Teenaged New Zealand driver Mitch Evans believes staying independent can help him achieve his Formula One dream.
Evans, fresh off winning the GP3 title, heads back to Europe next week for test drives in the GP2 cars he hopes to operate in next year.
They are one level below Formula One and getting a GP2 drive - and succeeding _ will be crucial to his long term future.
Rather than align himself to a Formula One stable, the 18-year-old is content to work his way up with his own management and backers, most of whom are New Zealanders led by motorsport enthusiast Sir Colin Giltrap.
"Being an individual can be beneficial long-term. I think strategically you're better on your own, getting results. Ultimately it will give you more options when you're knocking on the door of Formula One rather than being tied to one team," Evans said.
It's a theory Evans is keen to test though it comes with some major hurdles. The biggest is the $3m price-tag attached to securing a GP2 drive.
"It's all about funding and I'll come back after testing to get the budget."
Giltrap yesterday revealed that "we are about two-thirds of the way there" and he believed it was achievable "with a little bit of luck and the wind blowing the right way".
Giltrap said Frenchman Eric Boullier, the Lotus F1 team principal, was buying into the Evans package, not from a team perspective but as an individual. That was a reflection of the young Kiwi's abilities and potential.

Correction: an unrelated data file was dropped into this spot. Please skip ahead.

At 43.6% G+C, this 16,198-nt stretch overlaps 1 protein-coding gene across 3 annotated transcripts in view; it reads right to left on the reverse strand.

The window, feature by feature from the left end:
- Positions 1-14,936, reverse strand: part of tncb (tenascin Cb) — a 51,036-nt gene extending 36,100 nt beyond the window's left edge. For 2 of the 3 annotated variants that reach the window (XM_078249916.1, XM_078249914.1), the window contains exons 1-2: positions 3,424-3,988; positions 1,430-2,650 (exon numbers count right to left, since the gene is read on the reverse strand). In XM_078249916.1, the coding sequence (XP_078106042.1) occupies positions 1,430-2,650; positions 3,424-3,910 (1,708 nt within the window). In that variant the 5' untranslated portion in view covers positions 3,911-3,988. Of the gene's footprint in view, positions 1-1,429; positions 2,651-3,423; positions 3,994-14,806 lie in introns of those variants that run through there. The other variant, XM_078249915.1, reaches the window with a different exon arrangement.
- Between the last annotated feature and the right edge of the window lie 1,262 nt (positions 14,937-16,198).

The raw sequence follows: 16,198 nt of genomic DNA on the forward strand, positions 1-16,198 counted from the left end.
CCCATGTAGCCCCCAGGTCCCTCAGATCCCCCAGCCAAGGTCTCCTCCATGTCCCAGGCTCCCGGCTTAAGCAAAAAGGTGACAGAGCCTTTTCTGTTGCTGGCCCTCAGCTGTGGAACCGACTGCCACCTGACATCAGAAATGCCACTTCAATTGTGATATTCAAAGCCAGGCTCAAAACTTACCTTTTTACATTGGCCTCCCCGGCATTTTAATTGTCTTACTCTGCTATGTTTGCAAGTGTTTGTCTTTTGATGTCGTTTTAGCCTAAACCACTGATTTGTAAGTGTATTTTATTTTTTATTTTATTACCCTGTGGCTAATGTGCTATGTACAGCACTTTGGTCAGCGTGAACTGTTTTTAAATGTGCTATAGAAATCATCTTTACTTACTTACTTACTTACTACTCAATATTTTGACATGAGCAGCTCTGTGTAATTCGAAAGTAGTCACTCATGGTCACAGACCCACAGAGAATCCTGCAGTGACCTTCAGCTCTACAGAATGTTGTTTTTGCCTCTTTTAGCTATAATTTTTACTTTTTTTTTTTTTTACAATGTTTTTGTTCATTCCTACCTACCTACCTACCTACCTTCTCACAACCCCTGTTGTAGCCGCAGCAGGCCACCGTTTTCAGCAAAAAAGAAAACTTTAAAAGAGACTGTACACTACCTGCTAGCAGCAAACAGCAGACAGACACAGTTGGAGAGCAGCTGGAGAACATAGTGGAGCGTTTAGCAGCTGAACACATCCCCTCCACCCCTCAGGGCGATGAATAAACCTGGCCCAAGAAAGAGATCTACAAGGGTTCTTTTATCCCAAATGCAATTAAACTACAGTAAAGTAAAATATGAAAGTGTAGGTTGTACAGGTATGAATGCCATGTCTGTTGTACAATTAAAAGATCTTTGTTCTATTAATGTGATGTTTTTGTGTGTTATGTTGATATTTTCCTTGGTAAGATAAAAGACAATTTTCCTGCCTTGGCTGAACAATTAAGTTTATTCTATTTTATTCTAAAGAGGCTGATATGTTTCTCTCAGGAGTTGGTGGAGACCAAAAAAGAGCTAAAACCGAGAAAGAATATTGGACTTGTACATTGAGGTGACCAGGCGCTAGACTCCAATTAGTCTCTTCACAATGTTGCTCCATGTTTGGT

"He's put money in just because he believes in Mitch. Most of the major teams have got their eye on Mitch already."
Giltrap said he was committed to helping young Kiwi drivers because of the drought of New Zealand success at F1 level where the country had such a rich history.
"You can either buy your way in or do it on talent," Giltrap said, believing Evans had the talent to offset the big budgets some budding South American drivers brought to the table.
"He is so good ... he's a point of difference."
Even at GP2 level Evans appears to be in demand. He will do his testing with Arden in Spain on October 30-31 and a month later on November 22-23.He raced under their banner with the Mark Webber team at GP3 level and they are a competitive GP2 outfit, finishing second this year. The top team, DAMS, are also trying to entice the Kiwi into their ranks and it will probably come down to who can deliver the best deal at the best price.
The advice of Webber, the Australian F1 ace who manages and mentors Evans, will be crucial and his Red Bull team connections could ultimately be influential.
For now, Evans has to concentrate on his pure driving skills. The looming tests will be crucial - and demanding.
The GP2 cars weigh the same as the GP2s but have four-litre V8 engines offering 612 horsepower with a top speed of around 330km/h, about 50km/h faster than the lower class.
But it's the physicality that comes with them.
"They can be brutal ... very physically demanding on your neck and arms. I'm going to be doing a lot of laps in testing but I've got no worries about my fitness," Evans said.
As the reigning GP2 champion, Evans has also been handed the honour of testing driving their new, faster cars that will be introduced next year. That will happen on October 22-23 in France.
"I'm looking forward to that. It's going to be great to be giving them feedback," Evans said.
- © Fairfax NZ News